Police and bomb experts removed a potentially live grenade Wednesday from a home in West Paris, and investigators believe the device may have been from either the Korean War or World War II.

An Mk 2, or “pineapple” grenade, possibly unexploded, was found Tuesday in a West Paris home. The Korean War- or World War II-era device was taken by the Maine State Police Bomb Square for disposal. Maine State Police photo

Oxford County Sheriff’s officials were called to a home on High Street shortly before noon Tuesday for reports for a “possibly unexploded ordnance” at the home. Sheriff’s officials quickly requested assistance from the Maine State Police Bomb Squad.

State Police Sgt. Patrick Pescitelli, along with apprentice technician Dan Murray secured the item, according to a state police spokeswoman.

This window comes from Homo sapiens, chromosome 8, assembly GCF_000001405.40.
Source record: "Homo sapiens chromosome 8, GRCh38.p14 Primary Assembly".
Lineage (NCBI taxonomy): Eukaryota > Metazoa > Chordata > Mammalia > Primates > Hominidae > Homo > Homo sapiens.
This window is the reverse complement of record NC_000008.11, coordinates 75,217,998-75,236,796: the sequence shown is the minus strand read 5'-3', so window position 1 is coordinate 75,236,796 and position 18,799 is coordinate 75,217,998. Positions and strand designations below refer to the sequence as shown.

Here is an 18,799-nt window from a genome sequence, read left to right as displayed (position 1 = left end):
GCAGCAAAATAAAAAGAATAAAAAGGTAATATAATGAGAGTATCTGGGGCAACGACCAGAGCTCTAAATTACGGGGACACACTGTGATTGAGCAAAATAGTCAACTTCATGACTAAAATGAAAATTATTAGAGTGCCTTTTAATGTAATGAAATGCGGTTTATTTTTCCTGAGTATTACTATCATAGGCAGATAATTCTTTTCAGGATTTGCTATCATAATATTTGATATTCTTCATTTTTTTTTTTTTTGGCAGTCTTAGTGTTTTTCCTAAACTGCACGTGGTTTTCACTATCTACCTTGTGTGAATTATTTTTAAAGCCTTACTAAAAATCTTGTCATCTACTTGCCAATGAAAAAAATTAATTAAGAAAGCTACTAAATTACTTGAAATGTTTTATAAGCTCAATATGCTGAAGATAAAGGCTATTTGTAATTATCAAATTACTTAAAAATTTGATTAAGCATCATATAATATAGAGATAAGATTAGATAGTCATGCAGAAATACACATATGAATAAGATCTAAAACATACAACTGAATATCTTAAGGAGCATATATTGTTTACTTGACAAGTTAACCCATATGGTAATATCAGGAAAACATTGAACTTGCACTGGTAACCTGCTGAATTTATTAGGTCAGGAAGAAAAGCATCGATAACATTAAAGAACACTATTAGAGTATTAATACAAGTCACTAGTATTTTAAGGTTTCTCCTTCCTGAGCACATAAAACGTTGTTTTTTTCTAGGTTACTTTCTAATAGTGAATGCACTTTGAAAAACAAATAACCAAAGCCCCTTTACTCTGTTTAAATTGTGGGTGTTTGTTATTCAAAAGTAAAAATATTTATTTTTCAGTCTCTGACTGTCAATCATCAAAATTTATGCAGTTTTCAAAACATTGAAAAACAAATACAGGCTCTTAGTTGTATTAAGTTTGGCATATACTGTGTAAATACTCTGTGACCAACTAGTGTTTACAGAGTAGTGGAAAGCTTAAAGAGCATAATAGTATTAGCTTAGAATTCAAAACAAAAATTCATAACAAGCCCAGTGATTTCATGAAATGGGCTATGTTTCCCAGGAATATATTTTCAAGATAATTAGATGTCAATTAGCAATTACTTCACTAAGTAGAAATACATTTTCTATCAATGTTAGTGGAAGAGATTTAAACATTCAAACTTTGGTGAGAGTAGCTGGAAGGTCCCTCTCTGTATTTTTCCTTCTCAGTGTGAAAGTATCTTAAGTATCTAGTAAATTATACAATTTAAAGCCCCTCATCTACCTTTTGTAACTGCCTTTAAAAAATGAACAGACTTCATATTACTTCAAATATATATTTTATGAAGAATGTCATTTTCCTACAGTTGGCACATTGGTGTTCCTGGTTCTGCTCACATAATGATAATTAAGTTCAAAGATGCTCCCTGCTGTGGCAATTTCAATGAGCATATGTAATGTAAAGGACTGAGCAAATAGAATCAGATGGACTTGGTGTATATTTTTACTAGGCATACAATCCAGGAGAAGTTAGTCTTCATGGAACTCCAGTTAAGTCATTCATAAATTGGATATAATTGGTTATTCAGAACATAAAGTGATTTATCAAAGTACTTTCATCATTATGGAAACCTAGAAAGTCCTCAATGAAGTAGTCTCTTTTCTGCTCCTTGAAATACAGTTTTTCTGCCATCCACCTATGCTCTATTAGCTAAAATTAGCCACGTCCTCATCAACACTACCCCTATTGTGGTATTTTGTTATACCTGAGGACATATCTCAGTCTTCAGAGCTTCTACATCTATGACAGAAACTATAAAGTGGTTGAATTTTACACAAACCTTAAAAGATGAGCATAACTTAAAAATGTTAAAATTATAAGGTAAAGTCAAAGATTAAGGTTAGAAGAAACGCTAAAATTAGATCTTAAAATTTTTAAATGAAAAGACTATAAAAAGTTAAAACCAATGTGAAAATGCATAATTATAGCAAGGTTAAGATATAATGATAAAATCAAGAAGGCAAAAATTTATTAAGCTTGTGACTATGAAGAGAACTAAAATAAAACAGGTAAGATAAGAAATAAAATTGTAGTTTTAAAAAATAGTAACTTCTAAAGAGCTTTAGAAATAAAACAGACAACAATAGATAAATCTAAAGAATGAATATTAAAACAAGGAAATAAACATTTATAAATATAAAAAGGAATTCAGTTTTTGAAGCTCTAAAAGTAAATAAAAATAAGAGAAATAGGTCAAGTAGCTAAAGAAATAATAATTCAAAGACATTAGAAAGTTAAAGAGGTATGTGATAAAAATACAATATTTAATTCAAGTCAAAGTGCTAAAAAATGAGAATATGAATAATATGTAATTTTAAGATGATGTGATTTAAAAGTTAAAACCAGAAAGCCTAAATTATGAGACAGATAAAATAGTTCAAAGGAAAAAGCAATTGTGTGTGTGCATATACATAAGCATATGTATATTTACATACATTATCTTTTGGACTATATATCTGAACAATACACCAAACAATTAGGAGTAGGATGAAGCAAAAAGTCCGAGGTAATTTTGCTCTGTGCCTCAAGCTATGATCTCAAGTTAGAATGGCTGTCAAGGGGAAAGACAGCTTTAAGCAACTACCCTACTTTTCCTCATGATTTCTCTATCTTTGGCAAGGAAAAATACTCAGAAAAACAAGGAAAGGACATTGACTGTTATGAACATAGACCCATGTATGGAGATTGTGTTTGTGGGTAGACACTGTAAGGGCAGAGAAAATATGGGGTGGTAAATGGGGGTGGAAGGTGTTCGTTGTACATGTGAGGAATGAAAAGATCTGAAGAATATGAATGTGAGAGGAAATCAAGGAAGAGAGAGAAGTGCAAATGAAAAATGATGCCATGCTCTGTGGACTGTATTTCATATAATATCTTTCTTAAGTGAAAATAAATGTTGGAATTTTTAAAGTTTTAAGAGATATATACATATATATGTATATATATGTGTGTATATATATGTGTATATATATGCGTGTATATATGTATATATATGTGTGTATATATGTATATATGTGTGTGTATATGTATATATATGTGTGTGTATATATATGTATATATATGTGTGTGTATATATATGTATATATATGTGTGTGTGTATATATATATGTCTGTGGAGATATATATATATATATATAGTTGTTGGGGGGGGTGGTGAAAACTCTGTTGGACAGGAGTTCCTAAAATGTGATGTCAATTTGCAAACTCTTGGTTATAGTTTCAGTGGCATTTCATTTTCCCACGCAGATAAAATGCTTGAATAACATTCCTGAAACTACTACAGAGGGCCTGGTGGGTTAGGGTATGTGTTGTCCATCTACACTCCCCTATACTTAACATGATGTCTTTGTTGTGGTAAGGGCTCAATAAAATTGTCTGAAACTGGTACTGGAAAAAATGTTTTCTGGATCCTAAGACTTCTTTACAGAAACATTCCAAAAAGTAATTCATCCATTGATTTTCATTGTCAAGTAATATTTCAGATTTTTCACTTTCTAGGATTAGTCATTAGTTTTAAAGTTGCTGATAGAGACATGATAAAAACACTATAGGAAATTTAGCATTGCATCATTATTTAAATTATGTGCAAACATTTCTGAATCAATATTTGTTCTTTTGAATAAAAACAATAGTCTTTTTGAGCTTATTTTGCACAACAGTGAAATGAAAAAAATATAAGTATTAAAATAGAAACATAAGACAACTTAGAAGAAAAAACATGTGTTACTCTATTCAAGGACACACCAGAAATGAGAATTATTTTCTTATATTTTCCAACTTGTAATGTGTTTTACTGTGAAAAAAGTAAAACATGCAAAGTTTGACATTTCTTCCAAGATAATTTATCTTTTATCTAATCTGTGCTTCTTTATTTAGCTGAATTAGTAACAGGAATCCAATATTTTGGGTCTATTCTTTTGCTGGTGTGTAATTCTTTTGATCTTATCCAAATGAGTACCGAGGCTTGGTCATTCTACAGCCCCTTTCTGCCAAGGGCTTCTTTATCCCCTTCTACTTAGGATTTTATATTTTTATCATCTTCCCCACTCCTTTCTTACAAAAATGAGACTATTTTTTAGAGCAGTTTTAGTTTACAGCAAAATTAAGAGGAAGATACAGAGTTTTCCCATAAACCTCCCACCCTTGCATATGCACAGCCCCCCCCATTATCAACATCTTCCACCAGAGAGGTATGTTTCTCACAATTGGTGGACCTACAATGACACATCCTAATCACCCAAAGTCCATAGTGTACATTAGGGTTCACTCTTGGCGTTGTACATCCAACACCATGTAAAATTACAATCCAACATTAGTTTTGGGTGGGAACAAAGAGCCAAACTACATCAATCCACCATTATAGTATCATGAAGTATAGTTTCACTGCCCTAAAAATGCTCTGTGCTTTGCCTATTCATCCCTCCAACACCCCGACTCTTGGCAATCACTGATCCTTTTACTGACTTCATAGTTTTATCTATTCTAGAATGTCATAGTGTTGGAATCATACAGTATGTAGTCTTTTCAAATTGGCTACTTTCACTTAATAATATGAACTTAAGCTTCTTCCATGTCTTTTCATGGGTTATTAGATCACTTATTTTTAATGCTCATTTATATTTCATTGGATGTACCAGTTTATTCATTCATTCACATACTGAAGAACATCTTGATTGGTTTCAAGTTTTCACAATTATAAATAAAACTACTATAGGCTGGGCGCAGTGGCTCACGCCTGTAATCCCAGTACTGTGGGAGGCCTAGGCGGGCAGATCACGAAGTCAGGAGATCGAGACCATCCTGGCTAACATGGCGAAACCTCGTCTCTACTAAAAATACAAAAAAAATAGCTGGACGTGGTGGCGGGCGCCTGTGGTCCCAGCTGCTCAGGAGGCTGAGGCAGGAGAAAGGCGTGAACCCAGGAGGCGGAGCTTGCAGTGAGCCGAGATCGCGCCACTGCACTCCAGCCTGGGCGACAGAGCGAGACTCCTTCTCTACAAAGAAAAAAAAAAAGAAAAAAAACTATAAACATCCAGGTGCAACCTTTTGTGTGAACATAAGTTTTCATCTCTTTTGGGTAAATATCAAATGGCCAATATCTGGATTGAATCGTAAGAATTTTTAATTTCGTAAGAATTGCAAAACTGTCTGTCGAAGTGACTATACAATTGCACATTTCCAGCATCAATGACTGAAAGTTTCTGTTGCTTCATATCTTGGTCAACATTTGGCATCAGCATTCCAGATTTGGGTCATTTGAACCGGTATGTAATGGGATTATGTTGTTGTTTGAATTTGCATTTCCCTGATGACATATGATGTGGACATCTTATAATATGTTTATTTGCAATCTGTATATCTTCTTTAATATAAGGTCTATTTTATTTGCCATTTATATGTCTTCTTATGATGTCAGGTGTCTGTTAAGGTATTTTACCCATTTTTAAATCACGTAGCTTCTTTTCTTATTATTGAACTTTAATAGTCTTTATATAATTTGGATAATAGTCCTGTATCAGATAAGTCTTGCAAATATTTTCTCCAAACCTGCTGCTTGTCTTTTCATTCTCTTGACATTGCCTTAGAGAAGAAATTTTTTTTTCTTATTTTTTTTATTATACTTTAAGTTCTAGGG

The device was identified as an Mk 2 grenade, commonly known as a “pineapple grenade,” which was introduced by the U.S. military in 1918.

Utilizing X-ray imaging, technicians “observed characteristics consistent with a grenade still containing energetic material,” police said. The grenade was taken by the bomb squad for disposal.

Sheriff’s officials spoke with the homeowner, who guessed that a family member brought the grenade home from either WWII or the Korean War.

The Mk 2 grenade was the standard issue anti-personnel grenade used during World War II. It also saw limited service in later conflicts, including the Korean and Vietnam wars.

It was not known in which part of the home the grenade was discovered.

The family who found it was not identified.

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